Have no fear, the Twinkie will survive
Even though Hostess is going into bankruptcy, a line of suitors is interested in grabbing some of its brands. And the Twinkie is one of the hottest ones.
The phones at Hostess are ringing off the hook as companies line up to pursue the 30 brands that are for sale, now that the final mediation session between the company and its striking employees has failed.
Hostess has received "a flood of inquiries" from interested buyers, attorney Heather Lennox told a bankruptcy judge in court this week, according to The Wall Street Journal.
Unfortunately, all 18,500 workers will lose their jobs at a company that should have been managed better. Hostess has been in bankruptcy before, and emerged a few years ago loaded up with debt from its private equity backers. The company was so underwater, in fact, that it couldn't buy new equipment, The New York Times reports. Hostess had more than $860 million in debt earlier this year.
Hostess is unfairly pushing all the blame for its troubles on the unions. Still, the unions do bear some responsibility here. High labor costs doomed the company; employees had formed into 12 different unions by the time the end came.
At any rate, Hostess is keeping a "skeleton staff" of 3,200 people, The Journal reports. It's trying to find buyers for 30 brands and 36 factories, and from the way the suitors are lining up, it sounds like Hostess won't have a problem with some of those brands.
"We therefore think there could be very healthy competition," Lennox told the court. Hostess may start auctioning some of its assets soon.
Hostess also plans to award bonuses to the officers and managers that helped run the company into the ground. The company is seeking $1.75 million to distribute to 19 executives for a job well done.
Some potential buyers include international companies eager for a piece of the U.S. bakery business as well as big pastry names already familiar to Americans. Flowers Foods (FLO), which makes Nature's Own bread, has been mentioned as a buyer along with Groupo Bimbo, a Mexican company that also owns the Entenmann's pastry line.
So whoever made the single bid for a $5,000 Twinkie sold on eBay, you may have a great story to tell but you probably won't have one of the last Twinkies ever made. They'll be back.
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How the Hostess company is being divided up
You may have heard that Hostess Bakery plants shut down due to a workers' strike. But you may not have heard how It was split up.
The State Department hired all the Twinkies, the Secret Service hired all the HoHos, the generals are sleeping with the Cupcakes and the voters sent all the Ding Dongs to Congress.
Sure get a kick out....Unions this,unions that....blah,blah..
Ripplewood H. will lose $150 million, they injected,,,,,,Think you might be pretty naive?
What do you think Hostess as a total entity might be worth ??
Don't really think Ripple and/or other Bond and Loan holders are going to get hurt..?
This has been a long term plan of Vulture Capitalist to seize Competition and proprietary Brands and Information...Then shidt can the deal, walking away with 100s of millions in liquidation of assets.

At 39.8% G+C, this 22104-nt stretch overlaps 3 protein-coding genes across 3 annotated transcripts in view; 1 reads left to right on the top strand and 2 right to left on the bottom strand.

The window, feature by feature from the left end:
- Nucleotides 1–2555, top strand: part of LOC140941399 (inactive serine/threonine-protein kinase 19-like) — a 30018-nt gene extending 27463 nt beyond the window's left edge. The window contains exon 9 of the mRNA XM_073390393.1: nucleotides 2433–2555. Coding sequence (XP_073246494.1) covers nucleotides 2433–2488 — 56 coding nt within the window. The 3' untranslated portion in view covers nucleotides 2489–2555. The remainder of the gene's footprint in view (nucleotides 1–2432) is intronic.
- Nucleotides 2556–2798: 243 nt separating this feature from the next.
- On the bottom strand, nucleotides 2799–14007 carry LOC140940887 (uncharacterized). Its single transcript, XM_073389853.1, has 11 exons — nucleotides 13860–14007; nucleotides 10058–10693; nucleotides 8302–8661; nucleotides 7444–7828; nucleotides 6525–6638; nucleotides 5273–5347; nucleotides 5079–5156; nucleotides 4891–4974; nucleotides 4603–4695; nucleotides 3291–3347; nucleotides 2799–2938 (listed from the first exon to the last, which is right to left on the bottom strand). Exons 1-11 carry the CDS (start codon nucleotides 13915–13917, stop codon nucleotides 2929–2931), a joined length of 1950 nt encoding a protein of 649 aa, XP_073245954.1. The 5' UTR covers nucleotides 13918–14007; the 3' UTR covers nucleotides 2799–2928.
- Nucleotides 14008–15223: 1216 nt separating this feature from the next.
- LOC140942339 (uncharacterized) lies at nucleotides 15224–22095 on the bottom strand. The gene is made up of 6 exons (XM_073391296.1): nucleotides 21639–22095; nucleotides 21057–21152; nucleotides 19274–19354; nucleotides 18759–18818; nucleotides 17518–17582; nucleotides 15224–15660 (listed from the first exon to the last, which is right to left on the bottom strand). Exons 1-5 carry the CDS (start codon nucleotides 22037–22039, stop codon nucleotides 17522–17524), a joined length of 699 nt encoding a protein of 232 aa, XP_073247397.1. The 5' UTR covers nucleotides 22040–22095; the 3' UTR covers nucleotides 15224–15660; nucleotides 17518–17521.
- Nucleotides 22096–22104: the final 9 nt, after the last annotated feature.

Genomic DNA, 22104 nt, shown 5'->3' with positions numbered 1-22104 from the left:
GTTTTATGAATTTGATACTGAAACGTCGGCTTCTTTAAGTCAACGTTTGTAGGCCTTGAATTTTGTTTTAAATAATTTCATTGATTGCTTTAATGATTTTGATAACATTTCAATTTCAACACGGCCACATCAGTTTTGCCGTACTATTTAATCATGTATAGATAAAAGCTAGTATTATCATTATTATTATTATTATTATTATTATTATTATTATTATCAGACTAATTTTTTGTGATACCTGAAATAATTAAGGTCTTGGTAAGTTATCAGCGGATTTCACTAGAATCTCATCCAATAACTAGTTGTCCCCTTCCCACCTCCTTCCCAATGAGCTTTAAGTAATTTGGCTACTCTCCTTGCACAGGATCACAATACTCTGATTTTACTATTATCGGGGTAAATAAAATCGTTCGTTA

And no obligations to the workers that kept the Company running,while taking one concession after another to keep their jobs over the last few years...Wait till they buy out your Company next.
> Unfortunately, all 18,500 workers will lose their jobs at a company that
> should have been managed better.
> Hostess is unfairly pushing all the blame for its troubles on the unions.
From what ONE source are you getting your information? Have you followed the work ethics and union worker tactics for years gathering data?
Nice fair & balanced reporting.....
Things you won't hear from they state controlled media:
The unions killed Hostess and every other industry they touch.
Ripplewood Holdings injected a total $150 million as Hostess sank deeper into trouble. It lost every dollar
Hostess paid out almost $100 million in health benefits for retirees last year, but over half of it covered workers who never had worked at Hostess. The Teamsters’ onerous and antiquated “multi-employer pension plan” foists the pension obligations of a bankrupt company on to the balance sheets of surviving rivals—ensuring a steady death spiral in any declining industry.
Union rules forced Hostess to run separate truck fleets for delivering bread vs. sweets. A sweets driver, serving a 7-11 store, was forbidden from restocking shelves with breads already delivered and waiting in the back—he had to call for a bread driver to swing by and handle.
The union restrictions on the 5,500 distribution routes at Hostess made it unprofitable to serve tiny outlets, yet Hostess was barred from using smaller, sleeker—and non-union—distributors.
Rayburn rescinded the raises making the brass work for a dollar a year apiece
I cannot help but feel that the families of the 112 people who died in that foreign clothing factory wish that they had a union looking after their worker safety. I haven't actually read the article, only the headline, but my imagination tells me that there were hundreds of people packed into a sweatshop with insufficient ventilation and not enough exits and fire fighting equipment.
Unions do have a useful purpose and it is a shame that they are no better sometimes than the management they oppose in that they become greedy and corrupt just as easily. The result is that everybody suffers when that happens and businesses like Hostess wind up closing. Too bad.
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The offering could become the second-biggest this year if underwriters exercise an option to buy more shares.
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